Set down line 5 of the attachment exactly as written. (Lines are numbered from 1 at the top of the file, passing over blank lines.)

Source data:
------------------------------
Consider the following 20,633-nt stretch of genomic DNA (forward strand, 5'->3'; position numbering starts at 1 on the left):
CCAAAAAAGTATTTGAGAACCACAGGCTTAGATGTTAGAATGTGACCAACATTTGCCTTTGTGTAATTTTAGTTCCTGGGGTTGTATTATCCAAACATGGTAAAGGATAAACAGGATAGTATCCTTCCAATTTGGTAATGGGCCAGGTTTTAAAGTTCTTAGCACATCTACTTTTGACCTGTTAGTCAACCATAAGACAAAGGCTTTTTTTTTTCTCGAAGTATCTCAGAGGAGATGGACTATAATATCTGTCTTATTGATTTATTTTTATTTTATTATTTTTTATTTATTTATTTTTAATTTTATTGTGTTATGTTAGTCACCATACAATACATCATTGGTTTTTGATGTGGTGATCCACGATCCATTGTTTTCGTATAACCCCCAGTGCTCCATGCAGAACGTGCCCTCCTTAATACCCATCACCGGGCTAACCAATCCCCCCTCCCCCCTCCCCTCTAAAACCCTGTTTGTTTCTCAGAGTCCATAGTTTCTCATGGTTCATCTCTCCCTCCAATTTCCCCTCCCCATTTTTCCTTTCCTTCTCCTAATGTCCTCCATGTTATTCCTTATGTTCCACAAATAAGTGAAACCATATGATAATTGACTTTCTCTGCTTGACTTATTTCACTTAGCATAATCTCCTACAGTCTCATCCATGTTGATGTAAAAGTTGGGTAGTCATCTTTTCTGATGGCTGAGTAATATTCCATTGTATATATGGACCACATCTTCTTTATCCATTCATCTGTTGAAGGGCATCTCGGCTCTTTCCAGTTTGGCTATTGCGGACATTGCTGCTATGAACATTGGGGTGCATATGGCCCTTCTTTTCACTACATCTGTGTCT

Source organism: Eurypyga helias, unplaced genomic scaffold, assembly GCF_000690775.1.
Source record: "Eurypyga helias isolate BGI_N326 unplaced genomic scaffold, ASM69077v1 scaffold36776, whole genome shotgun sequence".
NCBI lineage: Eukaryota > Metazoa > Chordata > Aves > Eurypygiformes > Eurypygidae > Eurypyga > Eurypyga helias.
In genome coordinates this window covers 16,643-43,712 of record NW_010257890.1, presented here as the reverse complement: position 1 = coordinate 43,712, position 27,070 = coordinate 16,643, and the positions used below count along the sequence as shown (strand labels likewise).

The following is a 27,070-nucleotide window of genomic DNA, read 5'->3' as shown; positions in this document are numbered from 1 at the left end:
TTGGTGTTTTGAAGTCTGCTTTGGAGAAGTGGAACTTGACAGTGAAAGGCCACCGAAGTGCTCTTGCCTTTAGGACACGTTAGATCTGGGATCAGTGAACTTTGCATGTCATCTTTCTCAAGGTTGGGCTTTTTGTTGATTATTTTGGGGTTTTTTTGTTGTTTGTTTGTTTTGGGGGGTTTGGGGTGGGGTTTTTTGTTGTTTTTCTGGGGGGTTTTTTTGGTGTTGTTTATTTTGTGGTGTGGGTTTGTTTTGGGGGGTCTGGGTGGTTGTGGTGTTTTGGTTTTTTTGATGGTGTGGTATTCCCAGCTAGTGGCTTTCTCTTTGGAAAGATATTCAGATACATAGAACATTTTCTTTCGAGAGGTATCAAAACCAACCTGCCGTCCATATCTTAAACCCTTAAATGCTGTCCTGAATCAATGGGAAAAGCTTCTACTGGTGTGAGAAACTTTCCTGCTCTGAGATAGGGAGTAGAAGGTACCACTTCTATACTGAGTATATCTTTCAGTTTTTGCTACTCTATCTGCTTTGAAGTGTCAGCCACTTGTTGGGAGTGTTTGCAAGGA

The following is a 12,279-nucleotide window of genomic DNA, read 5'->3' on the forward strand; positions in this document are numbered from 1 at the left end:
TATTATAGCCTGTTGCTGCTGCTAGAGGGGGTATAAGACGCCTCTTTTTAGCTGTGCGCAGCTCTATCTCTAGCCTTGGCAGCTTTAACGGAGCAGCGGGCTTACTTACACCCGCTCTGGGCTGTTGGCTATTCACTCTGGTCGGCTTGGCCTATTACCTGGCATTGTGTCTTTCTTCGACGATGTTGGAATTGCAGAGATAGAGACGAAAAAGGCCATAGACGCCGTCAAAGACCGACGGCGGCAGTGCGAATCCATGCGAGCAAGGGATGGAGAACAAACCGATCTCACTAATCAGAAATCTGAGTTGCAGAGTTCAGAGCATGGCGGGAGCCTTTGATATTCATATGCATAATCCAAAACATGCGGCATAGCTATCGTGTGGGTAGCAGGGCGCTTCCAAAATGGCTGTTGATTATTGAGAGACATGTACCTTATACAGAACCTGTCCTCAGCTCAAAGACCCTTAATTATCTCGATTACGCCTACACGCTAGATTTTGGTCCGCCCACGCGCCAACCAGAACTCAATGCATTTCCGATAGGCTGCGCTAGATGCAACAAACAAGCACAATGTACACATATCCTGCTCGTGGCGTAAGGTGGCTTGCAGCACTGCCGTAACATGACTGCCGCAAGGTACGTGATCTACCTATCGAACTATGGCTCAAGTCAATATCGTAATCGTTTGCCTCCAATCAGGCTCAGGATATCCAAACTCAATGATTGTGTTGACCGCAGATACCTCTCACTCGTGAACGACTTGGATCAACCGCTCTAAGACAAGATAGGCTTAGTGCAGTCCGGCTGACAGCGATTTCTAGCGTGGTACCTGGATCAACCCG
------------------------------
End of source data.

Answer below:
NCBI lineage: Eukaryota > Metazoa > Chordata > Aves > Eurypygiformes > Eurypygidae > Eurypyga > Eurypyga helias.